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State will re-try Heidi Quinn in buried guns case following mistrial

Heidi Quinn, whose son told authorities he killed Brandon High School basketball player Jayquon Johnson in self-defense, is accused of trying to hide both teens' guns by burying them in a trash bin filled with dirt.  [OCTAVIO JONES   |   Times]

Heidi Quinn, whose son told authorities he killed Brandon High School basketball player Jayquon Johnson in self-defense, is accused of trying to hide both teens' guns by burying them in a trash bin filled with dirt. [OCTAVIO JONES | Times]

TAMPA — The state has decided to re-try Heidi Quinn, the Valrico mother whose evidence tampering trial last week ended with a hung jury.

Assistant State Attorney Nicki Mohr announced in court Thursday morning that a new trial would be held for Quinn, who is accused of hiding guns after her teenage son fatally shot a Brandon High School basketball player in a botched drug deal.

The new trial date is Dec. 4.

Quinn, 52, was arrested in April, four months after her son, Cody, shot 17-year-old Jayquon Johnson in their garage. After hearing the shot, Quinn went into the garage and found Johnson lying on the floor beside a handgun, her son standing over him with his own firearm, according to court testimony.

Quinn picked up both guns and buried them in dirt inside a trash can before sheriff's deputies were called, according to court testimony.

Prosecutors did not charge Cody Quinn with homicide because they said they could not refute his claim of self-defense. He was charged, though, with being a minor in possession of a firearm and several drug-related offenses.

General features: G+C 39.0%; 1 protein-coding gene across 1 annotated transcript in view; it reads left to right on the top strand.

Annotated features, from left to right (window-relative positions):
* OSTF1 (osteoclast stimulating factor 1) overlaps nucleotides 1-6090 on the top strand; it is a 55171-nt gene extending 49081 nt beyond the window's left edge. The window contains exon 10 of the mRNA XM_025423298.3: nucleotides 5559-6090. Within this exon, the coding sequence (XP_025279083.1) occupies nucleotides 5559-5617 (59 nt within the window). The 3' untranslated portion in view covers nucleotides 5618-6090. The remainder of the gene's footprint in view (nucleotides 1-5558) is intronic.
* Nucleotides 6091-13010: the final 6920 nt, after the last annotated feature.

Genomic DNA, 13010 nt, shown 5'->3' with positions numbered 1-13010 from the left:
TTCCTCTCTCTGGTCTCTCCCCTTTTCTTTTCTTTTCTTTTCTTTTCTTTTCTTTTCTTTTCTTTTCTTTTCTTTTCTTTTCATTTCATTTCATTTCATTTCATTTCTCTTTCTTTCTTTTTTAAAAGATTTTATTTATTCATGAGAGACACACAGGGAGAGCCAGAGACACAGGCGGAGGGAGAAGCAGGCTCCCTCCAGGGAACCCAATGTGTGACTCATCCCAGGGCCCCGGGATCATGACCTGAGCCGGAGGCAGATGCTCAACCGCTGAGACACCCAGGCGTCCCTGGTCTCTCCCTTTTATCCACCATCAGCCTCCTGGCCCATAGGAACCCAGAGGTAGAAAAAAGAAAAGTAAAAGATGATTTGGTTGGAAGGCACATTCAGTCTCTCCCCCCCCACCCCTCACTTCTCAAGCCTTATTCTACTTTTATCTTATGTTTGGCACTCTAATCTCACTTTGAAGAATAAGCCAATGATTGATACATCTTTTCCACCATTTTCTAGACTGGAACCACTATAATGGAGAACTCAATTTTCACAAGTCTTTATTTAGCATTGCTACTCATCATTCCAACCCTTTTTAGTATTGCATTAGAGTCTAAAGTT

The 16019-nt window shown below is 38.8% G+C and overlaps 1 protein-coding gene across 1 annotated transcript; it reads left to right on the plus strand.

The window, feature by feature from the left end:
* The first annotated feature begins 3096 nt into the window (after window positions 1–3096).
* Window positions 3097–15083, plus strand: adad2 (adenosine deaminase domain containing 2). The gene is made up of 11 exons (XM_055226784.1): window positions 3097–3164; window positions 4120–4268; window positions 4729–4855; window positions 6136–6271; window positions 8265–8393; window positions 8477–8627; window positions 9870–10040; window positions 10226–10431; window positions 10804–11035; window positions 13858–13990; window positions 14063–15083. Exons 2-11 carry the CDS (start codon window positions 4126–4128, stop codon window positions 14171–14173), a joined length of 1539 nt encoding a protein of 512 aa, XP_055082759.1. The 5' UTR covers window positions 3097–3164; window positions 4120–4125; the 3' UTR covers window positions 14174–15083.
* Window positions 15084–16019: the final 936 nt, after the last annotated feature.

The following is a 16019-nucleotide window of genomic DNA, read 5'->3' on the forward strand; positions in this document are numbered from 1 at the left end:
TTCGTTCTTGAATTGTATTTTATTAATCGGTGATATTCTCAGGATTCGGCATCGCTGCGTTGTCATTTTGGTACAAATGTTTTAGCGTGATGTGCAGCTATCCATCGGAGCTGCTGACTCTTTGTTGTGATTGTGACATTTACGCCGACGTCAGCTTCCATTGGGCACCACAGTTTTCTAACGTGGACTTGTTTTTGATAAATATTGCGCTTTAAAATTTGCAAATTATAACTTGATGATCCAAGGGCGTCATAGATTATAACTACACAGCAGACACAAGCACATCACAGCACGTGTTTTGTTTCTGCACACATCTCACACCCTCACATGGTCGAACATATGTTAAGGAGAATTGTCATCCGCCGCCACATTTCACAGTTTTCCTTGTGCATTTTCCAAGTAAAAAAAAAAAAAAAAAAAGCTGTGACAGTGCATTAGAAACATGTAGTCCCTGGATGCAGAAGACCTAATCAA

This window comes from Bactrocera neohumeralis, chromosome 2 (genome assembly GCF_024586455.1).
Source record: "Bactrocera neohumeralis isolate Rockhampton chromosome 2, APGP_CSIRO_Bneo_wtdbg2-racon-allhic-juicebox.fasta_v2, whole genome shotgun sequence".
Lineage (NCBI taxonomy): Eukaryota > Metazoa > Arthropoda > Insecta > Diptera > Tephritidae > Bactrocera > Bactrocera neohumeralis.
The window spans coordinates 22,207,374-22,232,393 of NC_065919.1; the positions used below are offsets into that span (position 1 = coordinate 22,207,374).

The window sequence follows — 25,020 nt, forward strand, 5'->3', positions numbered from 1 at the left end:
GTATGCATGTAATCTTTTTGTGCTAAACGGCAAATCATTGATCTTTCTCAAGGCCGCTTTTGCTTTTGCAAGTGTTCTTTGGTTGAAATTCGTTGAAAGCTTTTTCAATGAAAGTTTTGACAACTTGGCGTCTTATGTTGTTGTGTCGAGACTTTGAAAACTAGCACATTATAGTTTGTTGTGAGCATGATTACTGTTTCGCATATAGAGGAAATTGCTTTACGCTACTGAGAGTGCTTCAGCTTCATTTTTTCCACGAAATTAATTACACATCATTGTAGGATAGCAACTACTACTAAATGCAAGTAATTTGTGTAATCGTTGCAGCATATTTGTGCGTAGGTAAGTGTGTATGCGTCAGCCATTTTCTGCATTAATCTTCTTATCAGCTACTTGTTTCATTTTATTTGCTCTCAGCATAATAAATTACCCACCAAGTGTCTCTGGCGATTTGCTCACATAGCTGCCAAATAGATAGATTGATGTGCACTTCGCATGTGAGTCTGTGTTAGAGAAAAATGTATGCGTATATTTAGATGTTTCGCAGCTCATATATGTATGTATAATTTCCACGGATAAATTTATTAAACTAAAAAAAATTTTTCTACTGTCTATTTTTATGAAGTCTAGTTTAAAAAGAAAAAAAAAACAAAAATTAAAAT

At Heidi Quinn's trial, a detective and crime scene investigator explained that the way the guns were handled rendered them almost useless as evidence.

The state argued that she hid the guns in an effort to stop her son from getting in trouble. But defense attorneys contended that her intent was to protect her son from the danger of the unsecured weapons.

A jury of two men and four women deliberated for less than three hours before telling Circuit Judge Nick Nazaretian they were unable to reach a verdict.

The jury forewoman later told the Tampa Bay Times their indecision may have been influenced by the notion of a parent protecting a child. But she declined to detail the jury's discussion. Several of the jurors were parents, according to their questionnaires.

Johnson's mother and father, who attended Quinn's trial, were also back in court Thursday to hear the state's announcement. Both wore T-shirts bearing their son's image.

State will re-try Heidi Quinn in buried guns case following mistrial 10/12/17 [Last modified: Thursday, October 12, 2017 12:21pm]
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